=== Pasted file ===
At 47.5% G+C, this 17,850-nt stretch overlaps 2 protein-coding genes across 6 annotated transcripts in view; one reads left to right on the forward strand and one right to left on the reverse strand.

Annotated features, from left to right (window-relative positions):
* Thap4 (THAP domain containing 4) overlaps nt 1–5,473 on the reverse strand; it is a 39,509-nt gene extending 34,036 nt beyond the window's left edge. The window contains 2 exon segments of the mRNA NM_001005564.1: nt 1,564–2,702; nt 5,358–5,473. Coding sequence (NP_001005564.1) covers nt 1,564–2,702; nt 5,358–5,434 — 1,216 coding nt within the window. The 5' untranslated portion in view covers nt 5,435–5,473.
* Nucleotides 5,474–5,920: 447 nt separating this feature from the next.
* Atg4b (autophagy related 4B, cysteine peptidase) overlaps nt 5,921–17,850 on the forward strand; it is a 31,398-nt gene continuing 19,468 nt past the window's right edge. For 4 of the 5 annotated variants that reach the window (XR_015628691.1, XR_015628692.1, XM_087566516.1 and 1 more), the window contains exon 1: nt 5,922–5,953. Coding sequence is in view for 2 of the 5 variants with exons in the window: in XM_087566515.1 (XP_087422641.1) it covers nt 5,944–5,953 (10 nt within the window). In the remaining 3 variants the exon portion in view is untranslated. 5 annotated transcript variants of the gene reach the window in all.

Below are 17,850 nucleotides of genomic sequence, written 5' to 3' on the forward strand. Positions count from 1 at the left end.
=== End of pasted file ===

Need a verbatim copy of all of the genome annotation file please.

At 47.5% G+C, this 17,850-nt stretch overlaps 2 protein-coding genes across 6 annotated transcripts in view; one reads left to right on the forward strand and one right to left on the reverse strand.

Annotated features, from left to right (window-relative positions):
* Thap4 (THAP domain containing 4) overlaps nt 1–5,473 on the reverse strand; it is a 39,509-nt gene extending 34,036 nt beyond the window's left edge. The window contains 2 exon segments of the mRNA NM_001005564.1: nt 1,564–2,702; nt 5,358–5,473. Coding sequence (NP_001005564.1) covers nt 1,564–2,702; nt 5,358–5,434 — 1,216 coding nt within the window. The 5' untranslated portion in view covers nt 5,435–5,473.
* Nucleotides 5,474–5,920: 447 nt separating this feature from the next.
* Atg4b (autophagy related 4B, cysteine peptidase) overlaps nt 5,921–17,850 on the forward strand; it is a 31,398-nt gene continuing 19,468 nt past the window's right edge. For 4 of the 5 annotated variants that reach the window (XR_015628691.1, XR_015628692.1, XM_087566516.1 and 1 more), the window contains exon 1: nt 5,922–5,953. Coding sequence is in view for 2 of the 5 variants with exons in the window: in XM_087566515.1 (XP_087422641.1) it covers nt 5,944–5,953 (10 nt within the window). In the remaining 3 variants the exon portion in view is untranslated. 5 annotated transcript variants of the gene reach the window in all.

Below are 17,850 nucleotides of genomic sequence, written 5' to 3' on the forward strand. Positions count from 1 at the left end.